The dust is beginning to settle on the new NHS organisational structure brought about by the Health & Social Care Act. Primary Care contracts have been transferred to NHS England, and the CCG’s are managing the other healthcare contracts. It has been a confusing and difficult time, but at least everyone now knows who is writing the cheques. Right?
In the first couple of months after April many practices have suffered a cash flow crisis while the new responsibility for contract payments has been sorted out. For many practices in PCT owned premises this has also included a new income and expense stream as they receive rent reimbursement payments from NHS England to be paid to their new landlord the NHS Property Company. The biggest surprise for some practices however, has been that not all their income comes from NHS England.
This is a brave new world to which all practices will have to adjust. Whilst the core GMS, PMS and APMS contract has transferred to NHS England, NHS England only have responsibility for national immunisation and screening programmes. What is more, there is a stated objective to move back towards a single national contract, which begs the question of who in future will be responsible for the additional services currently provided by PMS and APMS Contractors?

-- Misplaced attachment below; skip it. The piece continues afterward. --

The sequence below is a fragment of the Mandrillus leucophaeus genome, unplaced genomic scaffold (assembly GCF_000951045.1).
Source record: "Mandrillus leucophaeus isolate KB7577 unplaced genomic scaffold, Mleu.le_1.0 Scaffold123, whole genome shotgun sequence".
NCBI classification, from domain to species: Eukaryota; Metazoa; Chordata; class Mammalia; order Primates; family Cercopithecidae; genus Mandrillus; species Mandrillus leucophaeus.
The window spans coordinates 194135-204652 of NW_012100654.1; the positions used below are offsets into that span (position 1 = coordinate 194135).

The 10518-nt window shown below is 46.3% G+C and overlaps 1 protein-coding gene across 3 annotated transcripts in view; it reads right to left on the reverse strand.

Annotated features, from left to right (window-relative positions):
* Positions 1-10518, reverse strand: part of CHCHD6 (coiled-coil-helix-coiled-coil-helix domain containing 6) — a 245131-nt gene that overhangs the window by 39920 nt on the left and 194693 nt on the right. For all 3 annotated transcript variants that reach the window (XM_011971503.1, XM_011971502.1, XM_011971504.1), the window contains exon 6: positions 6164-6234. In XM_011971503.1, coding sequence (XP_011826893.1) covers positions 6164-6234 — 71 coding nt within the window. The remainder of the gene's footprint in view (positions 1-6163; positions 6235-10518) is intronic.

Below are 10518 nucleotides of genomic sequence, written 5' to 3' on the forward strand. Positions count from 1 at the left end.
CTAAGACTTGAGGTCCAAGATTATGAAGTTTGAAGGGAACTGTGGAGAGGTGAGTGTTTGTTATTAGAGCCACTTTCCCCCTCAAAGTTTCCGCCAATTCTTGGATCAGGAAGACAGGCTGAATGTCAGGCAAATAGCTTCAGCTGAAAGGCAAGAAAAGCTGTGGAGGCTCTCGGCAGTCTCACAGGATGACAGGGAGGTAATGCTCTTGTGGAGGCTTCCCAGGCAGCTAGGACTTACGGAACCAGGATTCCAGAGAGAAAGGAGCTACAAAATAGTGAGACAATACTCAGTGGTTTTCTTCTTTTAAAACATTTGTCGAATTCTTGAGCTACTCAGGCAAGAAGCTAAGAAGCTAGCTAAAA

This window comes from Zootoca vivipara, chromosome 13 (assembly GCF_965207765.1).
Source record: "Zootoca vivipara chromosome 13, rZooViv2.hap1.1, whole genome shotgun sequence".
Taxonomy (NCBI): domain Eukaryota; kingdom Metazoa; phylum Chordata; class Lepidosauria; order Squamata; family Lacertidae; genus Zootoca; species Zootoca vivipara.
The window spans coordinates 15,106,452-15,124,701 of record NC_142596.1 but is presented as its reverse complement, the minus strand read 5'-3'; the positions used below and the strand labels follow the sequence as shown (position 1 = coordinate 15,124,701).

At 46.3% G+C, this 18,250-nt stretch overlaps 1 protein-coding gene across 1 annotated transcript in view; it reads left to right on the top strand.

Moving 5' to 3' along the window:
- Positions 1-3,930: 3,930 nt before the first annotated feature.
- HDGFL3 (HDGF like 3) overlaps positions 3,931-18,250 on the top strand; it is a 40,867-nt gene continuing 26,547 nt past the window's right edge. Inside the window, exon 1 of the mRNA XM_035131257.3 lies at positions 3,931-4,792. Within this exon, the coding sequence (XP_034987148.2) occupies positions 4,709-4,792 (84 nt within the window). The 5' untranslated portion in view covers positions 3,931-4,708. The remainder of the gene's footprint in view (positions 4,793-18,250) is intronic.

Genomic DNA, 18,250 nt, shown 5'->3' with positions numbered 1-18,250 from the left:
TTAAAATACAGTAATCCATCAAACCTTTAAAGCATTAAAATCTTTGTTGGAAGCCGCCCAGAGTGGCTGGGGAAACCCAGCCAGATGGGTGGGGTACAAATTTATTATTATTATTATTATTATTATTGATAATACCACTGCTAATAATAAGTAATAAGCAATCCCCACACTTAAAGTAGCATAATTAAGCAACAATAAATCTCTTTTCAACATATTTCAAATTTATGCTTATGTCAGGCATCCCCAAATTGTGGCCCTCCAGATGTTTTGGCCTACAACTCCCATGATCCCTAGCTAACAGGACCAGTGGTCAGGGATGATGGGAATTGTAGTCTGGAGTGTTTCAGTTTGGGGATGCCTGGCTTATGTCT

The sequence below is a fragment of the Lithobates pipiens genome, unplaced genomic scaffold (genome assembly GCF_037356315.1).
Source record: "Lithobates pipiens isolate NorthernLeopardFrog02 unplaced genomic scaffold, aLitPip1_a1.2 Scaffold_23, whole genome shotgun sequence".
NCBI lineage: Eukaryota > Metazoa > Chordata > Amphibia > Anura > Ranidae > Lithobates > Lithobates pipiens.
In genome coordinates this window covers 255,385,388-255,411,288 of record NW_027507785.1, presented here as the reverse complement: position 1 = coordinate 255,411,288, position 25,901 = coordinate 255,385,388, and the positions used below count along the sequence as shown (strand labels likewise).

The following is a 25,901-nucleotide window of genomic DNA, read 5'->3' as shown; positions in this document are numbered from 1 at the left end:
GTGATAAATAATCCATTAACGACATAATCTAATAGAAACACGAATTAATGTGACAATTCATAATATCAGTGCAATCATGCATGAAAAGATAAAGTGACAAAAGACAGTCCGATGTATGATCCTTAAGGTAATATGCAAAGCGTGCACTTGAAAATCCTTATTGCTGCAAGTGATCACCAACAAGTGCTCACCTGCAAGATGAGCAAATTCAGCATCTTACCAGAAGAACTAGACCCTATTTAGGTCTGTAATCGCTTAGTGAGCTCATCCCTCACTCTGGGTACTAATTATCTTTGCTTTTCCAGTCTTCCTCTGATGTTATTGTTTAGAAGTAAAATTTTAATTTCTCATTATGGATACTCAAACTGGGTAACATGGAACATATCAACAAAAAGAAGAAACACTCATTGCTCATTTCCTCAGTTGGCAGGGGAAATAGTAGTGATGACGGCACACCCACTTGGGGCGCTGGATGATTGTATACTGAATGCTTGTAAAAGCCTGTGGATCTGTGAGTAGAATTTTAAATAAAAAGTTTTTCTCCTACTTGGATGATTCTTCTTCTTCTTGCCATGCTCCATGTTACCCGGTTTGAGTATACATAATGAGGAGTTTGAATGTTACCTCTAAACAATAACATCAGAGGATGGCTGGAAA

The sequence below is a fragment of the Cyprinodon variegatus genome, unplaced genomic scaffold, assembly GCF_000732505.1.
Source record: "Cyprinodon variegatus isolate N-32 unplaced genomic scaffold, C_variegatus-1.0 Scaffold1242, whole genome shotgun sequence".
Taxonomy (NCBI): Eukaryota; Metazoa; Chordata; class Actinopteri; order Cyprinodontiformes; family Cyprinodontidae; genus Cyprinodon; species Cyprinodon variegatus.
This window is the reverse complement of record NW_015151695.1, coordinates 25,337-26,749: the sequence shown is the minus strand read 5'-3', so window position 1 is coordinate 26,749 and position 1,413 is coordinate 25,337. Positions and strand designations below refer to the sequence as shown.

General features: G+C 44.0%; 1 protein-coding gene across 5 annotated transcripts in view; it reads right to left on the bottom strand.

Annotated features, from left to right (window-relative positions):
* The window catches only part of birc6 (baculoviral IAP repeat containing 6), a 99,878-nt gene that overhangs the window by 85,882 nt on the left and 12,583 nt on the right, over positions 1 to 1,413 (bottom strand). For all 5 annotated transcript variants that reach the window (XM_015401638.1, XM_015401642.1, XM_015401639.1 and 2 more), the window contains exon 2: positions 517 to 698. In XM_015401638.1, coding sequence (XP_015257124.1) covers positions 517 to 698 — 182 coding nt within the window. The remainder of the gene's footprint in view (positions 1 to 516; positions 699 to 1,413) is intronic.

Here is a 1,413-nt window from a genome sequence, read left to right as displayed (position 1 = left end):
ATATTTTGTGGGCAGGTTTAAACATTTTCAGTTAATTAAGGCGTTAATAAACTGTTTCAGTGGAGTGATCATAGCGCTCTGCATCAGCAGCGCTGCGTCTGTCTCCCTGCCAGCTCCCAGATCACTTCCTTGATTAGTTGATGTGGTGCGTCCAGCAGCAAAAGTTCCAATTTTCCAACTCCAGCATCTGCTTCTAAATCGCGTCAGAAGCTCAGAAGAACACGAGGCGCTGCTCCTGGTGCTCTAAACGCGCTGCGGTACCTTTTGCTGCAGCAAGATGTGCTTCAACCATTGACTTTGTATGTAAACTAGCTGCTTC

We believe the answer is the CCG. The CCG will become responsible for contracting many of the services that were previously provided as LES’s, as well as most other locally defined healthcare related services. Since most practices currently only have a contract with NHS England, they will have to enter into new contracts with their CCG to provide these additional services.
What is more, responsibility and budget for Public Health has been transferred to Local Authorities. In addition to information and advice, this is defined in the new Act as “services or facilities for the prevention, diagnosis or treatment of illness”. It seems likely therefore that at least some Councils in England will spend their new budget commissioning primary care services.
The challenge for practices will be that CCGs and Local Councils will be under enormous pressure to tender such contracts. Indeed they will be under an obligation to put all contracts up for tender unless there is only one possible provider of the service. Practices will therefore have to get used to tendering for contracts just to maintain their current levels of income, let alone bidding to provide new services.
We will be looking at how to bid for such contracts in a future article, but a summary of the new relationships is shown in the diagram below (click on image for higher quality):